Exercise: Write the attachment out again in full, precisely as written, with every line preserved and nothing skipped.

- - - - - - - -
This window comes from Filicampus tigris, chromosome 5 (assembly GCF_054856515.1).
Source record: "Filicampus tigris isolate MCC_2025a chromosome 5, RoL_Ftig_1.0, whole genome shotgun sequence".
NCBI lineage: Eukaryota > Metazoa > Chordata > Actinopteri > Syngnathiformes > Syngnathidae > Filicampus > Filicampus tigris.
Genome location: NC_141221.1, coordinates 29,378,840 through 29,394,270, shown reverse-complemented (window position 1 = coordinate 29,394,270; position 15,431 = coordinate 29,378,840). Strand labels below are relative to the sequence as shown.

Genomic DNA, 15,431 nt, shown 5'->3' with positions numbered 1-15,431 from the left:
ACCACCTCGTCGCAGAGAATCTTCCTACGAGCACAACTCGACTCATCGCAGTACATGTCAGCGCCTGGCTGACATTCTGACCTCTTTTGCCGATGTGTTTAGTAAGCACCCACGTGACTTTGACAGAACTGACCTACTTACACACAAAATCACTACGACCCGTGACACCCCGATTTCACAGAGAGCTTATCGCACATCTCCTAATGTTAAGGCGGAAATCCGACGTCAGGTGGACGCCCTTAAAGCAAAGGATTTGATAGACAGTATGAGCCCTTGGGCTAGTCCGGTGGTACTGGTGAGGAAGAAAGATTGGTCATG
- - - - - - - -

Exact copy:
This window comes from Filicampus tigris, chromosome 5 (assembly GCF_054856515.1).
Source record: "Filicampus tigris isolate MCC_2025a chromosome 5, RoL_Ftig_1.0, whole genome shotgun sequence".
NCBI lineage: Eukaryota > Metazoa > Chordata > Actinopteri > Syngnathiformes > Syngnathidae > Filicampus > Filicampus tigris.
Genome location: NC_141221.1, coordinates 29,378,840 through 29,394,270, shown reverse-complemented (window position 1 = coordinate 29,394,270; position 15,431 = coordinate 29,378,840). Strand labels below are relative to the sequence as shown.

Genomic DNA, 15,431 nt, shown 5'->3' with positions numbered 1-15,431 from the left:
ACCACCTCGTCGCAGAGAATCTTCCTACGAGCACAACTCGACTCATCGCAGTACATGTCAGCGCCTGGCTGACATTCTGACCTCTTTTGCCGATGTGTTTAGTAAGCACCCACGTGACTTTGACAGAACTGACCTACTTACACACAAAATCACTACGACCCGTGACACCCCGATTTCACAGAGAGCTTATCGCACATCTCCTAATGTTAAGGCGGAAATCCGACGTCAGGTGGACGCCCTTAAAGCAAAGGATTTGATAGACAGTATGAGCCCTTGGGCTAGTCCGGTGGTACTGGTGAGGAAGAAAGATTGGTCATG